“Moreover, while men’s economic activity returned to pre-crisis levels shortly after preventative measures subsided, the impacts on women’s economic security and livelihoods lasted much longer,” reads the report.

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As of March 31, 105 countries had passed fiscal response packages equivalent to a total of US$4,8 trillion. A total of 106 countries had introduced or adapted social protection and jobs programmes in response to Covid-19 by April 3, according to the report.

Within these packages, social assistance (non-contributory transfers) is the most widely used tool, followed by social insurance and supply-side labour market interventions.

The report further highlights the importance for these interventions to incorporate sex disaggregated data, a gender lens and specific targeting of women.

“For example, cash-transfer programmes are the most widely used social assistance intervention,” reads the report.

“Sectors where women are a large proportion of workers, and where supply chains have been disrupted, should have adequate access to credit, loans, grants so they can retain the female work force.

“Similarly, disbursement procedures need to take into account women and girls’ care obligations and possible informal status in their employment to make benefits accessible to them.”

Beyond this, the policy brief further elaborates the whole range of economic policies – for both immediate response and long-term recovery – that need to be designed and implemented with a gender lens.

This, it suggests, includes removal of barriers that prevent full involvement of women in economic activities, equal pay and equal opportunities, social protection schemes that factor in existing biases, financing for women entrepreneurs and mechanisms to promote women’s self-employment.

Such economic responses would include both the public and private spheres.

It points out that current social protection systems are not wide enough.

“In South Asia, over 80 percent of women in non-agricultural jobs are in informal employment; in sub-Saharan Africa this figure is 74 percent; and in Latin America and the Caribbean 54 percent of women in non-agricultural jobs participate in informal employment,” reads the report.

“Access to benefits such as health insurance, paid sick and maternity leave, pensions and unemployment benefits need to reach beyond formal employment and be accessible to women in all spheres of work.”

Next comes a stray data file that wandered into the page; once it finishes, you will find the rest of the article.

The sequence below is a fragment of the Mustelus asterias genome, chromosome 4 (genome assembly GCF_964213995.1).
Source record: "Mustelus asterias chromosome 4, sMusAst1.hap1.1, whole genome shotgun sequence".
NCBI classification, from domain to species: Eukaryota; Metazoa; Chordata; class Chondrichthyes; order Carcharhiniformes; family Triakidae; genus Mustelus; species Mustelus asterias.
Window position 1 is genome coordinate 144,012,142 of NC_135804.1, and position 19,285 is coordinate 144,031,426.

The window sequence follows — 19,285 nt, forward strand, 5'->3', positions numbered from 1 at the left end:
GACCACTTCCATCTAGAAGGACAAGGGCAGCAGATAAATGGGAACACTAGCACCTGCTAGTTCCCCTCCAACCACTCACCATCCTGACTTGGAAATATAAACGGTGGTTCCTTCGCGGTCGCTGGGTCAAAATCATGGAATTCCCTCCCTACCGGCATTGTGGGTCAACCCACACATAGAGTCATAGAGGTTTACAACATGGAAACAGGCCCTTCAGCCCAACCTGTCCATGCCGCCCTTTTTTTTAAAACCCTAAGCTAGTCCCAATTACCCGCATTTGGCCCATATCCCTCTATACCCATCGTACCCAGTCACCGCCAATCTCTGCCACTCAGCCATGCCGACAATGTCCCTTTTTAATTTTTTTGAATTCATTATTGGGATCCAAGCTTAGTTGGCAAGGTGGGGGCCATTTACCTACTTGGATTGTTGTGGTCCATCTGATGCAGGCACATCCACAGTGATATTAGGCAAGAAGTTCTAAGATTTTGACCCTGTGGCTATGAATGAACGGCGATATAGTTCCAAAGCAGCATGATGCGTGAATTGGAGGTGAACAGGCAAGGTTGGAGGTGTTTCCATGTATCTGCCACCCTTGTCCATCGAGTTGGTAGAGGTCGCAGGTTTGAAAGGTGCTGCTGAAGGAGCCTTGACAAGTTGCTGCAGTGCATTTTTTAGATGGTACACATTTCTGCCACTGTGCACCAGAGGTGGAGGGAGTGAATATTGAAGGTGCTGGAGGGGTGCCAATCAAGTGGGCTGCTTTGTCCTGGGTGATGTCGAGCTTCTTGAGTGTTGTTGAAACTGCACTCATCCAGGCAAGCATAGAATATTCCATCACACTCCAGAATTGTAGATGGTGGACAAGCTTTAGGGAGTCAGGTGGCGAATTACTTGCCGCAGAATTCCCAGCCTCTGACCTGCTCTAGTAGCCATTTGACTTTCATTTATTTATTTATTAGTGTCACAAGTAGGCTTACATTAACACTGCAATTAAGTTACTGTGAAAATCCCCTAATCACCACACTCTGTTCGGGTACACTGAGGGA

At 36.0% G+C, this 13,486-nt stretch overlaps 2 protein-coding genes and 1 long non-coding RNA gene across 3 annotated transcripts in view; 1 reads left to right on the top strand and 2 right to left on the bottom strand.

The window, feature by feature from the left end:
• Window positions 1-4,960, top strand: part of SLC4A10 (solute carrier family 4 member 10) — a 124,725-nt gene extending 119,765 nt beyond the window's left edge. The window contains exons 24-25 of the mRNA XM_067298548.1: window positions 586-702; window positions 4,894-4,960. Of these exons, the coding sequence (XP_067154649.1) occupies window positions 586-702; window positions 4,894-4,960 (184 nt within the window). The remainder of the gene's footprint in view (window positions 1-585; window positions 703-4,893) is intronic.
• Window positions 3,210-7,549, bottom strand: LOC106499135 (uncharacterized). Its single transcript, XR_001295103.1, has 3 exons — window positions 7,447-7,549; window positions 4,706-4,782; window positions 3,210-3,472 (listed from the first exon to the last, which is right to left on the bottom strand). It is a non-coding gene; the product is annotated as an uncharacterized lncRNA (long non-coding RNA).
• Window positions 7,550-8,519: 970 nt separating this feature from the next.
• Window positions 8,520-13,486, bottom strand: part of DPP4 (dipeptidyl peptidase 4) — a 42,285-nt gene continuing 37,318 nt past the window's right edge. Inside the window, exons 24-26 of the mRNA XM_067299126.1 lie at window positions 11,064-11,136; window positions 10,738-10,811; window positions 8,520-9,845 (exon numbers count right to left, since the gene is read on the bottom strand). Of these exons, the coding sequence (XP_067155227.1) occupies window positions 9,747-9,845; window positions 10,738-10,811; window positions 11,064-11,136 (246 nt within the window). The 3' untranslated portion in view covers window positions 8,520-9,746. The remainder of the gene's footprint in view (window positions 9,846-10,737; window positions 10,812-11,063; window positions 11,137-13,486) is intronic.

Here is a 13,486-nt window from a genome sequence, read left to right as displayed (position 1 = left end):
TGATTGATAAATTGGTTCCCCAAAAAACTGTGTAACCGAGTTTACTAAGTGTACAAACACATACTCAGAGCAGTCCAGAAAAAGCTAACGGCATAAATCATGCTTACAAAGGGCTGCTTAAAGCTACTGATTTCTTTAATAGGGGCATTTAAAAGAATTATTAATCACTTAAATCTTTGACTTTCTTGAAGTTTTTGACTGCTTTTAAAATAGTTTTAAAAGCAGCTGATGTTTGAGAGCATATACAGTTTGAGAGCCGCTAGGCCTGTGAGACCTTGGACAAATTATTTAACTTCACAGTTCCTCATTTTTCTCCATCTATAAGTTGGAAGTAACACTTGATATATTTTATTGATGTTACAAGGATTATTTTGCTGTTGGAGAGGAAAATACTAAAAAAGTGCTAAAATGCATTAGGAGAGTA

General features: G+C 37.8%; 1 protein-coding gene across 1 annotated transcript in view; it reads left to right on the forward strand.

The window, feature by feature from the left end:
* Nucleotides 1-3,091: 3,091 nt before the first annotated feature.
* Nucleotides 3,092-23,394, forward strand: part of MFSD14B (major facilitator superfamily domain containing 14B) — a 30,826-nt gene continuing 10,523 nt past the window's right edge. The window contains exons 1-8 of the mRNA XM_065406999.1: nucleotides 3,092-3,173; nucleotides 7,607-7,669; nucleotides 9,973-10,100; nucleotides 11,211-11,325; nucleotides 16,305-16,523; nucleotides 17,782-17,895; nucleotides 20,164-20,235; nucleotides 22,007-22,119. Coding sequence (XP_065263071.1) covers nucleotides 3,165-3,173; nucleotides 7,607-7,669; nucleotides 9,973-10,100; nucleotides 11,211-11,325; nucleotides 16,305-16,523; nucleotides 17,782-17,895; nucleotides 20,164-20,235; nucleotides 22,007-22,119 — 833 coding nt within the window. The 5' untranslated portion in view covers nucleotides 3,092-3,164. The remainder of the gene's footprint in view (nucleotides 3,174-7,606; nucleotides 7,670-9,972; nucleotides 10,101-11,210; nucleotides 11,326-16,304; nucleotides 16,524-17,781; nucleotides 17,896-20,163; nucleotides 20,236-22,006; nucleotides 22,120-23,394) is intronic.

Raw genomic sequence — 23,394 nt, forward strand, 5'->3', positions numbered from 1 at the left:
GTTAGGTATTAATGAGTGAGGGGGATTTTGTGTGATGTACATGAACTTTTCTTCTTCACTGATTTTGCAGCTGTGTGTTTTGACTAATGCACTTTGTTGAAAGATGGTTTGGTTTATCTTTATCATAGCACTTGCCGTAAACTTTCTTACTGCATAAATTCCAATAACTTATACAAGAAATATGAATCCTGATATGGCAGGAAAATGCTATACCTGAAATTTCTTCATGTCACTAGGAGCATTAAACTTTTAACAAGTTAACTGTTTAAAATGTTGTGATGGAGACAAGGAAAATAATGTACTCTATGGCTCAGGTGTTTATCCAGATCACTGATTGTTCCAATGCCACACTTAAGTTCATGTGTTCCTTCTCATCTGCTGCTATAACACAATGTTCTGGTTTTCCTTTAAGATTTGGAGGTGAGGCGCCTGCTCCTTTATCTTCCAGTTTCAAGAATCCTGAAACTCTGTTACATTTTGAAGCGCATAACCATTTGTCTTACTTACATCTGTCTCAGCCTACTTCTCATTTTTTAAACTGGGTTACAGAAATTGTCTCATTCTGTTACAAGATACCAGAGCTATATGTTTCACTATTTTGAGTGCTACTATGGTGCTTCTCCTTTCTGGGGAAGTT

The report recommends that national response plans put cash in women’s hands – if a country has an existing programme in place that can directly place money in the hands of women, such as conditional cash transfer programmes using mobile banking, those programmes should be expanded.

It also suggests the introduction of measures that can either be implemented with low transaction costs (such as temporarily eliminating electricity bills for poor consumers).

Furthermore, using pre-existing national social protection programmes and adapt targeting methodologies to ensure income for groups affected by Covid-19 and especially where women are heavily represented (tourism, teaching, retail, restaurants, hospitality, etc).

There is also need to extend basic social protection to informal workers and introduce measures to alleviate the tax burden on women-owned businesses.

“Financial support needs to target hard-hit women-led enterprises and businesses in feminised sectors with subsidised and state-backed loans, tax and social security payment deferrals and exemptions,” reads the report.

International organisations like the Bill and Melinda Gates Foundation have availed more than $250 million to support development of diagnostics, therapeutics, and vaccines; help strengthen African and South Asian health systems; and help mitigate the social and economic impacts of the virus.

In a teleconference with African journalists last week, including The Herald, the Foundation’s Chief Executive Officer Mark Suzman said they will provide non-medical funding to help low to middle income countries strengthen social and economic support for people who are living in extreme poverty or who are at risk of falling back into extreme poverty due to the Covid-19 pandemic.

“That’s when we talk of this socio-economic crisis,” he said. “The IMF meetings are taking place virtually this week (last week) with the special envoys from Africa who are thinking specifically about the impact on the continent.

“There is no question that we are moving into the biggest economic crisis since the 1930s saw the Great Depression. That will have a big impact on Africa and all other countries, cutting government revenues in critical areas like education and health, and leading to job losses.”

Suzman said they were working so that debt payments will be suspended and is cautiously optimistic.

“Many African countries do not have the kind of stimulus to re-purpose resource like other countries such as the US do,” he said. “And how do you take care of the poorest? There are options being developed like micro payments to help mitigate this but there is no current solution. This is going to be a very tough period.”

 

 

 

 

 

By Roselyne Sachiti